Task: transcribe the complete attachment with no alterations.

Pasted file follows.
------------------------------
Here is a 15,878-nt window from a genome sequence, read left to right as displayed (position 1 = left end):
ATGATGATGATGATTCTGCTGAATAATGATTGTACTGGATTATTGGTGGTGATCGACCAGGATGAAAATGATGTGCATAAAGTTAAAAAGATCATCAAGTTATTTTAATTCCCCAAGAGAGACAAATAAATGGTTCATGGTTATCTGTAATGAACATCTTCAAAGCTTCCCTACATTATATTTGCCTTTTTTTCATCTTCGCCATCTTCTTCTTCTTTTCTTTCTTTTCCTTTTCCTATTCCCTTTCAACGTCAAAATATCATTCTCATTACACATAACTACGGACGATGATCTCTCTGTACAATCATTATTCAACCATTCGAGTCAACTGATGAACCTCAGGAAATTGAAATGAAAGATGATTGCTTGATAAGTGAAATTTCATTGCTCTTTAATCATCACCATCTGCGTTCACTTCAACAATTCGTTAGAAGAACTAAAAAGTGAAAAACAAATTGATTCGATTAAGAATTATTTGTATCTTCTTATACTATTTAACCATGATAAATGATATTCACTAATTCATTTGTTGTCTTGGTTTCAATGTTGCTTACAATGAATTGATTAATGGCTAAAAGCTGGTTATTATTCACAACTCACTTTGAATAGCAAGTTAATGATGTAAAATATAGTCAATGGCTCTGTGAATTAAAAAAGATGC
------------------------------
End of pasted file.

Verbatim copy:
Here is a 15,878-nt window from a genome sequence, read left to right as displayed (position 1 = left end):
ATGATGATGATGATTCTGCTGAATAATGATTGTACTGGATTATTGGTGGTGATCGACCAGGATGAAAATGATGTGCATAAAGTTAAAAAGATCATCAAGTTATTTTAATTCCCCAAGAGAGACAAATAAATGGTTCATGGTTATCTGTAATGAACATCTTCAAAGCTTCCCTACATTATATTTGCCTTTTTTTCATCTTCGCCATCTTCTTCTTCTTTTCTTTCTTTTCCTTTTCCTATTCCCTTTCAACGTCAAAATATCATTCTCATTACACATAACTACGGACGATGATCTCTCTGTACAATCATTATTCAACCATTCGAGTCAACTGATGAACCTCAGGAAATTGAAATGAAAGATGATTGCTTGATAAGTGAAATTTCATTGCTCTTTAATCATCACCATCTGCGTTCACTTCAACAATTCGTTAGAAGAACTAAAAAGTGAAAAACAAATTGATTCGATTAAGAATTATTTGTATCTTCTTATACTATTTAACCATGATAAATGATATTCACTAATTCATTTGTTGTCTTGGTTTCAATGTTGCTTACAATGAATTGATTAATGGCTAAAAGCTGGTTATTATTCACAACTCACTTTGAATAGCAAGTTAATGATGTAAAATATAGTCAATGGCTCTGTGAATTAAAAAAGATGC